7) the number of responders, defined as subjects with a reduction of at least 50% on average daily frequency of moderate/severe vasomotor symptoms compared to baseline, per consecutive treatment week.
8) the number of remitters, defined as subjects with at most one moderate or severe hot flush per day on average, per consecutive treatment week;
Health related quality of life can be assessed at baseline, Week 2, Week 4, Week 8 and Week 12 visits by a self-administered questionnaire (WHQ).
The WHQ consists of 36 items measured on a 4-point scale and divided into 9 subscores. Each item can be scored as follows: ‘Yes definitely=1’, ‘Yes sometimes=2’, ‘No not much=3’ and ‘No not at all=4’. Each score is transformed to a value ‘1’ for scores ‘1’ and ‘2’, and to a value ‘0’ for scores ‘3’ and ‘4’. Items 7, 10, 21, 25, 31 and 32 are phrased positively whereas the rest of the items are phrased negatively. Therefore these six items are transformed in reverse order.
The nine subscores are calculated on transformed scores as follows:
a) somatic symptoms: (sum of items 14, 15, 16, 18, 23, 30, 35)/7
b) depressed mood: (sum of items 3, 5, 7*, 8, 10*, 12, 25*)/7
c) memory/concentration: (sum of items 20, 33, 36)/3
d) anxiety/fears: (sum of items 2, 4, 6, 9)/4
e) sexual behavior: (sum of items 24, 31*†, 34†)/3
f) vasomotor symptoms: (sum of items 19, 27)/2
g) sleep problems: (sum of items 1, 11, 29)/3
h) menstrual problems: (sum of items 17, 22, 26, 28)/4
i) attractiveness: (sum of items 21*, 32*)/2
*) Items that are scored in reverse order.
†) When both variables 31 and 34 are not entered (e.g. subject is not sexually active) the sexual behavior subscale will not be calculated.
Each subscore therefore ranges from 0 to 1, where lower scores are better.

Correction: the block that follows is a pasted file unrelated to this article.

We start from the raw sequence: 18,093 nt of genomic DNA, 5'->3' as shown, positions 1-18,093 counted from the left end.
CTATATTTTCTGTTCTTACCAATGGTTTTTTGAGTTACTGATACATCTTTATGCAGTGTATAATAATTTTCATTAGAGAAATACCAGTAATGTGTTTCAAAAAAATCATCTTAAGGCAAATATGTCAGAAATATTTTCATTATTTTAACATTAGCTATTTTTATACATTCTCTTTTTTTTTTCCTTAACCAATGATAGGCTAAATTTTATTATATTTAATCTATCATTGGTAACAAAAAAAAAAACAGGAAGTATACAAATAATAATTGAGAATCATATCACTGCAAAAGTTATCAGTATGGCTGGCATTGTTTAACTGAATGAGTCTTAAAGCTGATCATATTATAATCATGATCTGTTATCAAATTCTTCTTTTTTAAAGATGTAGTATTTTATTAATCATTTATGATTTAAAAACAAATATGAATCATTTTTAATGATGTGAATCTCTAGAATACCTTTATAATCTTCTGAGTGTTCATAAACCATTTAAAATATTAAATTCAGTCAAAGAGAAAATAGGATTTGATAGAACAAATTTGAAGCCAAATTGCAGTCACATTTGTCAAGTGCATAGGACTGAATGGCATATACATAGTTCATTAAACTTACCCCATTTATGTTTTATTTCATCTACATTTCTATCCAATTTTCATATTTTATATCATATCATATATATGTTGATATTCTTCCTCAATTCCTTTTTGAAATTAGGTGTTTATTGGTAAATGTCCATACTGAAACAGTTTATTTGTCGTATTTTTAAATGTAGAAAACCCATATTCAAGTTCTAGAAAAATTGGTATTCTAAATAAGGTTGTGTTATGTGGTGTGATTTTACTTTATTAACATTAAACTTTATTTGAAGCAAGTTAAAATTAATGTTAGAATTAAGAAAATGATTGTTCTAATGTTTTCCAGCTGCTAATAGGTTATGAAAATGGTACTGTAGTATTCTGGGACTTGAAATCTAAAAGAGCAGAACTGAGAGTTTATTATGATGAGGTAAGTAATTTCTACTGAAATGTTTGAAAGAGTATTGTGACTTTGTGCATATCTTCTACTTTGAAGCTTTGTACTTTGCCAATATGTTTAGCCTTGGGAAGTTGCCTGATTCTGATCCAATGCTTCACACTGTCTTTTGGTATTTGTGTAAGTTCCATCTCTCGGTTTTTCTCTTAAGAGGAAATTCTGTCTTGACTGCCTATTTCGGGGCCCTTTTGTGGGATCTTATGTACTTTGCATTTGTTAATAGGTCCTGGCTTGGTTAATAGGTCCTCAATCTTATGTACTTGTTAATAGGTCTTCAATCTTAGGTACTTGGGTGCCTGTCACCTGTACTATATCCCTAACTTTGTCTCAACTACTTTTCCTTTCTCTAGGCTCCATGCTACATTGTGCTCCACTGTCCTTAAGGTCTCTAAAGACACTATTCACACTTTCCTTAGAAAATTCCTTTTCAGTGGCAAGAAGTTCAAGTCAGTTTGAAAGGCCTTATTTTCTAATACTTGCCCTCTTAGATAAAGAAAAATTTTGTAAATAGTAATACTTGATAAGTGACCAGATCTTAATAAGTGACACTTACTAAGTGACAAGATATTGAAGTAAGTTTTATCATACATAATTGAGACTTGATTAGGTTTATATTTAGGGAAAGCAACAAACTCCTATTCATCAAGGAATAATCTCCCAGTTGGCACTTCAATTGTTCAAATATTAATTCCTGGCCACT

The nine subscores (somatic symptoms, depressed mood, memory/concentration, anxiety/fears, sexual behavior, vasomotor symptoms, sleep problems, menstrual, and attractiveness) can demonstrate different effects in treatment groups.
3. A method of treating hot flush in a patient in need of treatment, the method comprising administering to the patient a pharmaceutical formulation comprising an effective amount of pure S-mirtazapine, and a pharmaceutically acceptable carrier.
4. The method according to claim 3, wherein the S-mirtazapine is present in an amount of more than 80% of the total mirtazapine content of the pharmaceutical formulation.
5. The method according to claim 3, wherein the S-mirtazapine is present in an amount of at least 90% of the total mirtazapine content of the pharmaceutical formulation.
6. The method according to claim 3, wherein the S-mirtazapine is present in an amount of 95% of the total mirtazapine content of the pharmaceutical formulation.
7. The method according to claim 3, wherein the S-mirtazapine is present in an amount of 99% of the total mirtazapine content of the pharmaceutical formulation.
8. The method according to claim 3, wherein the S-mirtazapine is present in an amount of 99.5% of the total mirtazapine content of the pharmaceutical formulation.
9. The method according to claim 3, wherein the S-mirtazapine is in the form of an acid addition salt.
10. The method according to claim 9, wherein the acid addition salt is maleate.
11. The method according to claim 3, wherein the patient is a woman.
12. The method according to claim 3, wherein the patient is a man.
13. The method according to claim 3, wherein the daily dose of S-mirtazapine administered to the patient ranges from 0.5 to 140 mg, calculated on the weight content of the base, per patient per day.
14. The method according to claim 13, wherein the daily dose of S-mirtazapine administered to the patient ranges from 1 to 30 mg, calculated on the weight content of the base, per patient per day.
15. The method according to claim 13, wherein the daily dose of S-mirtazapine administered to the patient ranges from 1 to 10 mg, calculated on the weight content of the base, per patient per day.
16. The method according to claim 13, wherein the daily dose of S-mirtazapine administered to the patient is 4.5 mg, calculated on the weight content of the base, per patient per day.
17. The method according to claim 16, wherein the S-mirtazapine is in the form of S-mirtazapine maleate.
International Classification: A61K 31/55 (20060101);